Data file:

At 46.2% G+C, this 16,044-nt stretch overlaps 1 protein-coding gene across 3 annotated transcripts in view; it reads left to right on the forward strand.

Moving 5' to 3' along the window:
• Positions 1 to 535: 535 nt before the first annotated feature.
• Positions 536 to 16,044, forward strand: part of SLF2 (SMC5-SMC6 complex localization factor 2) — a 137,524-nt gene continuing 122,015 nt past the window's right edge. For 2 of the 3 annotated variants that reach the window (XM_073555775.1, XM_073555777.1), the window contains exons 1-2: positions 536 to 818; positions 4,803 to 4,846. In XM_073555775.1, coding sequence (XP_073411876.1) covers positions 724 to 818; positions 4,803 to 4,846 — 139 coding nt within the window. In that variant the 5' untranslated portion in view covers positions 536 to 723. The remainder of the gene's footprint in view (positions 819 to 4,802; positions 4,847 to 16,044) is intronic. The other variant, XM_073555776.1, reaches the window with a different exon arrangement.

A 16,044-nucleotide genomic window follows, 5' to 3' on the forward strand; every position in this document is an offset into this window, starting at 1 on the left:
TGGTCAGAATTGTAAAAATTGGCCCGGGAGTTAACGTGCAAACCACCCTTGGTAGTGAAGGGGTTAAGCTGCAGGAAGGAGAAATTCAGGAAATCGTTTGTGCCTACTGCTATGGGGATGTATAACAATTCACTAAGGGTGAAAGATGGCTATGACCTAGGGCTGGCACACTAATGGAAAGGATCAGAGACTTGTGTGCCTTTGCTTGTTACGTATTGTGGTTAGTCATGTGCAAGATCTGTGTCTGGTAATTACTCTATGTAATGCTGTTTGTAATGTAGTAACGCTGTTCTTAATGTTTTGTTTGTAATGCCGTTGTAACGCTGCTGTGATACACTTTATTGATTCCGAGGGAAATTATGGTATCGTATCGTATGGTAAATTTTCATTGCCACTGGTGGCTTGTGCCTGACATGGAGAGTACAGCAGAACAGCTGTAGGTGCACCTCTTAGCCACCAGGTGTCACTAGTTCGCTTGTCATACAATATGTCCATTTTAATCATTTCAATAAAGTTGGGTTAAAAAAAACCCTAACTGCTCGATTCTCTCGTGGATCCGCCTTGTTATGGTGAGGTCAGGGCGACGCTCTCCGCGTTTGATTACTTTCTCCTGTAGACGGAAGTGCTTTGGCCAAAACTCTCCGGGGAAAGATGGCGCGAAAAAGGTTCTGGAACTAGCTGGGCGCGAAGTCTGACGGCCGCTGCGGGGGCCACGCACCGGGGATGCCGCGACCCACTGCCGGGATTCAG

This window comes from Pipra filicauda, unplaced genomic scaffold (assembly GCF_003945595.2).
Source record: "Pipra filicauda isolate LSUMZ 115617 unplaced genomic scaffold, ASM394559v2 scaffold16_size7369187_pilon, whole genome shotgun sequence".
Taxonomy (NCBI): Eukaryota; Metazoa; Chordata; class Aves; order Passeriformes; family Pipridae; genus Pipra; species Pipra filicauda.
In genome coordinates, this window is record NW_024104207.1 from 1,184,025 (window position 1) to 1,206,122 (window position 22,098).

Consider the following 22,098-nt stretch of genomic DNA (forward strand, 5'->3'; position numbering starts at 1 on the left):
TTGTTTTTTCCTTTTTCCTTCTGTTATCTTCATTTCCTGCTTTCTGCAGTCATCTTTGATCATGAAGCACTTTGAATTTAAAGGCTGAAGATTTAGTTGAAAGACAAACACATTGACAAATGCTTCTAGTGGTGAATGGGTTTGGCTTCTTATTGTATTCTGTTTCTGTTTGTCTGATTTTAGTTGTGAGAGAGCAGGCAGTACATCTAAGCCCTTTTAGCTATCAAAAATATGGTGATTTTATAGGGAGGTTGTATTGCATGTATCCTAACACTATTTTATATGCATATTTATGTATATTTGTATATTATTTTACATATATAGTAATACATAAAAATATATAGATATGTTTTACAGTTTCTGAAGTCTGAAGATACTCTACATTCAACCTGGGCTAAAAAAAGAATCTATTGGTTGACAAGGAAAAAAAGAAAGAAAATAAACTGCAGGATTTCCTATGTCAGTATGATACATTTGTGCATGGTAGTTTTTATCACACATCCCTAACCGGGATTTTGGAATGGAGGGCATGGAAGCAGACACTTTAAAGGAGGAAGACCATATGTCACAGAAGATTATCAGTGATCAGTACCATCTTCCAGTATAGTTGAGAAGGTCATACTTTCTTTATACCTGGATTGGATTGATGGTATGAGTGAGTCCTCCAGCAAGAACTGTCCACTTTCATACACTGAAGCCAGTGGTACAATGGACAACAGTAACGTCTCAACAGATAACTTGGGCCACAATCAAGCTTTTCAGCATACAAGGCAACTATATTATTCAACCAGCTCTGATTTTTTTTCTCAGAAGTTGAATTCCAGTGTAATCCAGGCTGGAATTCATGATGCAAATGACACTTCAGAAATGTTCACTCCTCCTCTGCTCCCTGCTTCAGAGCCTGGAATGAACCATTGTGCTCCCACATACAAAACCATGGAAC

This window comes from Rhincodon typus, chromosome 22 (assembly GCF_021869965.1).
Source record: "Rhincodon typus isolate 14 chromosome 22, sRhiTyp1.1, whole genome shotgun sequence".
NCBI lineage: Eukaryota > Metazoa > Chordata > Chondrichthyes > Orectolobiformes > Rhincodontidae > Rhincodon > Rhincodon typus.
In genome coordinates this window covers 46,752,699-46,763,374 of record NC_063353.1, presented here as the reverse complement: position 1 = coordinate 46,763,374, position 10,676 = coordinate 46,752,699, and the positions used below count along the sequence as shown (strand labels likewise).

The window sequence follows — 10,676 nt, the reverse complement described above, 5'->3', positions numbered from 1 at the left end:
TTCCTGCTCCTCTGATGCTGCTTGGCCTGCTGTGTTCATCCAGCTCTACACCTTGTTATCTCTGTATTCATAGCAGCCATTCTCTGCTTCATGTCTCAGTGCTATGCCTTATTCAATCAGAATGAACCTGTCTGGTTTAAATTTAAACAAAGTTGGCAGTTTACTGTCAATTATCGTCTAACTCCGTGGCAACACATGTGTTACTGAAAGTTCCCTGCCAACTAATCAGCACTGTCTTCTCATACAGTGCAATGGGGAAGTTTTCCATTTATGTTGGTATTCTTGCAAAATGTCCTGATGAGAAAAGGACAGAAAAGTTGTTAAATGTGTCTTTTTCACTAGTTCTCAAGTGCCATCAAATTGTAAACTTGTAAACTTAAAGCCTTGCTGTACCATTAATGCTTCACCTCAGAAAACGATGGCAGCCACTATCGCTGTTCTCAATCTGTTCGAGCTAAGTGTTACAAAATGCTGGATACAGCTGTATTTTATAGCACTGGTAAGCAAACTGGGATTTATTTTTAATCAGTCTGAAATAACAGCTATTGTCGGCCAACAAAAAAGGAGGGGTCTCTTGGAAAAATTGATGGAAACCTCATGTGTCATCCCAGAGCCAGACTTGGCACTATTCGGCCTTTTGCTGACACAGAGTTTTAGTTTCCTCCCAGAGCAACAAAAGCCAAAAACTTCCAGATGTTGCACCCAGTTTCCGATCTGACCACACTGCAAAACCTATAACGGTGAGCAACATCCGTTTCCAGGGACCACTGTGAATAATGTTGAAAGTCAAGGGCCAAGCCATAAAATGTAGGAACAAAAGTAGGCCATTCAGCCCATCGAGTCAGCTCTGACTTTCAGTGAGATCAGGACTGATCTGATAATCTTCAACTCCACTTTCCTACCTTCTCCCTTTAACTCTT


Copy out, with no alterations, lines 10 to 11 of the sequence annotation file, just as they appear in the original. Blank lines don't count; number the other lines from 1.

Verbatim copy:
In genome coordinates, this window is record NW_024104207.1 from 1,184,025 (window position 1) to 1,206,122 (window position 22,098).

Consider the following 22,098-nt stretch of genomic DNA (forward strand, 5'->3'; position numbering starts at 1 on the left):